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UK – EU Transition, and UK Civil Aviation Regulations

To access current UK civil aviation regulations, including AMC and GM, CAA regulatory documents, please use this link to UK Regulation. Please note, if you use information and guidance under the Headings, the references to EU regulations or EU websites in our guidance will not be an accurate information or description of your obligations under UK law. These pages are undergoing reviews and updates.

How aircraft fly

Flight occurs through a combination of the aircraft's forward speed and the lift generated by its wings. If the air moving over the top of an aircraft’s wing is faster than the air passing beneath it lift is generated as the air pressure on top of the wing is less than the pressure below.

By taking off into the wind aircraft can increase the lift generated by the wing. As the prevailing wind in the UK is east / west most runways at UK airports face in those directions.

Once speed and lift are generated the pilot then controls an aircraft through the use of ailerons and elevators. Ailerons are fitted to the back edge of each wing and turn the aircraft in flight. If a pilot wants to turn left they move the control column in the cockpit to the left. This makes the aileron on the left wing go up and the aileron on the right wing to go down. This changes the airflow over the wings and turns the aircraft to the left.

Elevators make an aircraft climb or descend and are fitted to the tail wings of the aircraft. If a pilot pushes the control column forward this drops the elevator, the airflow change pushes the tail of the aircraft up and the nose down.

Aircraft certification

Before a new type of aircraft can enter service it has to be approved by regulatory authorities. This is called certification and is normally undertaken by the aviation authority in the country that the aircraft is manufactured.

Boeing aircraft are American-built and therefore certificated by the US Federal Aviation Administration; Airbus aircraft are European-built and certificated by the European Union Aviation Safety Agency (EASA), which undertakes certification work for EU nations.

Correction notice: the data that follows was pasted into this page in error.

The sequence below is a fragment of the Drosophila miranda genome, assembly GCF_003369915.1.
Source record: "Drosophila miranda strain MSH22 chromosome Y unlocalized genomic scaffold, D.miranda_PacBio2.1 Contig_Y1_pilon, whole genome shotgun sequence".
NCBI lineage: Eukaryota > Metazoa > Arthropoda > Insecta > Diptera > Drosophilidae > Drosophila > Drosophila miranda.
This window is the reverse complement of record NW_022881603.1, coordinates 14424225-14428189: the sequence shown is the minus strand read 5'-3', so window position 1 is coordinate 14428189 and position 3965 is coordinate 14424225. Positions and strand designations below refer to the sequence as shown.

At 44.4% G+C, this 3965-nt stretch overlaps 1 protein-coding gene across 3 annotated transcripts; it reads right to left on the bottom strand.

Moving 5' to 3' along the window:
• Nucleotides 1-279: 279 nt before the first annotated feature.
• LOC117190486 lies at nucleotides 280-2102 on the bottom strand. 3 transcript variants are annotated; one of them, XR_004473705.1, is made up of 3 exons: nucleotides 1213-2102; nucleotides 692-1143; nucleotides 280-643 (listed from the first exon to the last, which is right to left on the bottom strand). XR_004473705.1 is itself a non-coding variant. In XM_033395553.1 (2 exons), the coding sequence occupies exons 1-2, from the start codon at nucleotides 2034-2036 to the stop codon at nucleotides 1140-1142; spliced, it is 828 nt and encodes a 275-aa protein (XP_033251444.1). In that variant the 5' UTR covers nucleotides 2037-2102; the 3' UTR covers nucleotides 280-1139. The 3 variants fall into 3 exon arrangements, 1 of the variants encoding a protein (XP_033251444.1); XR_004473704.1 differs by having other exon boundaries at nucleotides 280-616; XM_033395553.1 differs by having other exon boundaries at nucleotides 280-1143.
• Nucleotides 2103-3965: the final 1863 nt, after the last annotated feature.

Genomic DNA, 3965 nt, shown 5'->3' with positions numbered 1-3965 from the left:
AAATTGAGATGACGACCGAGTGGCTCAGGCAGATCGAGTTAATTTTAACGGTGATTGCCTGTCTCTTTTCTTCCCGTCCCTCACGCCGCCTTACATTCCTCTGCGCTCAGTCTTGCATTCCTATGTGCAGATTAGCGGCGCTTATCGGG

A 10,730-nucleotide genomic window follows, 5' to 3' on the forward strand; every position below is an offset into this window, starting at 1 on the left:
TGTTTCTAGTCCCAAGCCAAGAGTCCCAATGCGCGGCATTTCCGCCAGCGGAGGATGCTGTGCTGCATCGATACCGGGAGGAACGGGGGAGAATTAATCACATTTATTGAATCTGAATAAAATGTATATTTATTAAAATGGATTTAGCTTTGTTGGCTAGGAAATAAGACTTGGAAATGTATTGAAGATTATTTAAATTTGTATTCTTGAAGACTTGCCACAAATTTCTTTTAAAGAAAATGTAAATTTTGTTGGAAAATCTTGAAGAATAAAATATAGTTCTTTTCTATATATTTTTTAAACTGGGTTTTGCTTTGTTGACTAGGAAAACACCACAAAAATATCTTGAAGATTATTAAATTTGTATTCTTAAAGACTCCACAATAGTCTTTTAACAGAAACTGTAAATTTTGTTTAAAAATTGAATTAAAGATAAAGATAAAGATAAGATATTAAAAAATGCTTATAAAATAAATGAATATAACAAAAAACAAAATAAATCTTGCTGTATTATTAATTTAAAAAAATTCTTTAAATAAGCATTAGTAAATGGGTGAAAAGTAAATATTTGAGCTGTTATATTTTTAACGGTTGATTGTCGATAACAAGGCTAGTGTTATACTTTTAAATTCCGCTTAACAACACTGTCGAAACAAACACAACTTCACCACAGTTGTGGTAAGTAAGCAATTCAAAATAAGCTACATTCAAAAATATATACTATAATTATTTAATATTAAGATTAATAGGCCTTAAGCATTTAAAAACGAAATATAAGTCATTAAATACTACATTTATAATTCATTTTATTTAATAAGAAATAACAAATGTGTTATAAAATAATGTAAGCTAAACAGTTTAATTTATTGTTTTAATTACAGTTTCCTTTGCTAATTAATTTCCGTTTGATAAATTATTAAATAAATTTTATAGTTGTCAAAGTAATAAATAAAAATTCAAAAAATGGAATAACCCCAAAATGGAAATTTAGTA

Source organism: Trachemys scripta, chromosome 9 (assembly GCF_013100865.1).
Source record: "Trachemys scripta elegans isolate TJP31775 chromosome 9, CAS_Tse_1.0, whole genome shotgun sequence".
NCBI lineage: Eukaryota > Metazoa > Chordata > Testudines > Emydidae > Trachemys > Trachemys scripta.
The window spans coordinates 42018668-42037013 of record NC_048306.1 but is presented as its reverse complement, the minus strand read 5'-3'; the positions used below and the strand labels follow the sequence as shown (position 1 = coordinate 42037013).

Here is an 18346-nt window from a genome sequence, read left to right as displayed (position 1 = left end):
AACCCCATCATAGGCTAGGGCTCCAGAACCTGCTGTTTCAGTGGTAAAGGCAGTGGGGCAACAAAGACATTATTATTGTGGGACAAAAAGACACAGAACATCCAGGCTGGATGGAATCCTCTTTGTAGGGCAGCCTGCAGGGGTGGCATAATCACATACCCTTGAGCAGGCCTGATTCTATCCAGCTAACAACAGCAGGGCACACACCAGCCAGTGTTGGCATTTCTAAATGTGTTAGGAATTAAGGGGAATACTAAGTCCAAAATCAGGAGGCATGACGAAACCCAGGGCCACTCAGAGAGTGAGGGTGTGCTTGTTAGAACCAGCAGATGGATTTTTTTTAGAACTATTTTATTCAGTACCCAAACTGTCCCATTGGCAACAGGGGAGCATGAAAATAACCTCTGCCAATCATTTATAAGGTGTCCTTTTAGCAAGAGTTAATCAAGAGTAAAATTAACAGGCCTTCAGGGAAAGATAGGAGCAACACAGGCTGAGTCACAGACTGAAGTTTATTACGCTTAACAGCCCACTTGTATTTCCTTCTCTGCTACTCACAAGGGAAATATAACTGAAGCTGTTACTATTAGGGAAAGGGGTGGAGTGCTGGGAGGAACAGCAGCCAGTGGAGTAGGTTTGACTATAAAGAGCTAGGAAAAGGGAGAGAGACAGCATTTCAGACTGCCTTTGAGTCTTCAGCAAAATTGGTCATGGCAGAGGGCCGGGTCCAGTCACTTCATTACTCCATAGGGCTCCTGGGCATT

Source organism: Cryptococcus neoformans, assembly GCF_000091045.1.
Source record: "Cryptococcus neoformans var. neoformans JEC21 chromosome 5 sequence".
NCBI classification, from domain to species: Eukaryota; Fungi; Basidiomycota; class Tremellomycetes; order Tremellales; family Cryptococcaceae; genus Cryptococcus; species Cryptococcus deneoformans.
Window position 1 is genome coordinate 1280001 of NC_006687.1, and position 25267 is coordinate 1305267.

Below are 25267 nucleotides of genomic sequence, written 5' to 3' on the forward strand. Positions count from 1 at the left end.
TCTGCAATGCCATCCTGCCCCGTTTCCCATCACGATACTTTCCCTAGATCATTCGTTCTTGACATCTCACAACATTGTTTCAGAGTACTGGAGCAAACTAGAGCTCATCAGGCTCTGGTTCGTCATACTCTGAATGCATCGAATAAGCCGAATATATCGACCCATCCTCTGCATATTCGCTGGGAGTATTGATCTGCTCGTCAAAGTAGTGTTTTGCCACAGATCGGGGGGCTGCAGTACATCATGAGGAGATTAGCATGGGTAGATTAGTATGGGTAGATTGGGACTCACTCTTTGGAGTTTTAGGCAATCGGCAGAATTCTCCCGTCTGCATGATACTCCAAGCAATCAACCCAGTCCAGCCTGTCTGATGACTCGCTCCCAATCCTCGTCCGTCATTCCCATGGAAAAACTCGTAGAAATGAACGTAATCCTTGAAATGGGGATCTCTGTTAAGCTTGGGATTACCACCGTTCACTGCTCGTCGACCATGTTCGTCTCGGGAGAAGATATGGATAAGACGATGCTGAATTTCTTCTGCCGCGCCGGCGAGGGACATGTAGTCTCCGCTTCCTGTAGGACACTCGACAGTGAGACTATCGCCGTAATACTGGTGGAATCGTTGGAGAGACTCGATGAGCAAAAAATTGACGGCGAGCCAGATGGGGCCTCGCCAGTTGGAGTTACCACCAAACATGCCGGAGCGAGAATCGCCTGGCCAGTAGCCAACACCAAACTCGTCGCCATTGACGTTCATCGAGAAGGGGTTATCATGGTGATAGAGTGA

To pass the certification process aircraft must comply with a set of design requirements. These cover all aspects of the aircraft: its engines; and the materials and components they are made from.

Once an aircraft is certificated it can be sold to airlines and enter service. The original certification approval is normally recognised automatically by other countries.

The certification is granted for the type of aircraft. Each individual aircraft then has a certificate of airworthiness, the equivalent of a car’s MOT, which is renewed every few years.

Manufacturers of aircraft and engines retain responsibility for the certification and ongoing airworthiness. During an aircraft or engines lifetime issues may develop or modifications may be required. The manufacturer will take the lead on making these happen by working directly with airlines. If the change is important the certificating regulator may also make it a requirement by issuing an airworthiness notice. This will detail the change or inspection required and can indicate a mandatory completion time.

Once an aircraft enters service with an airline then the responsibility for its day to day safety is with the airline itself. This will be overseen by its safety regulator (for UK airlines that is the UK CAA). The safety regulator will licence and inspect an airline to check that it is complying with safety requirements including the operation and maintenance of its aircraft.

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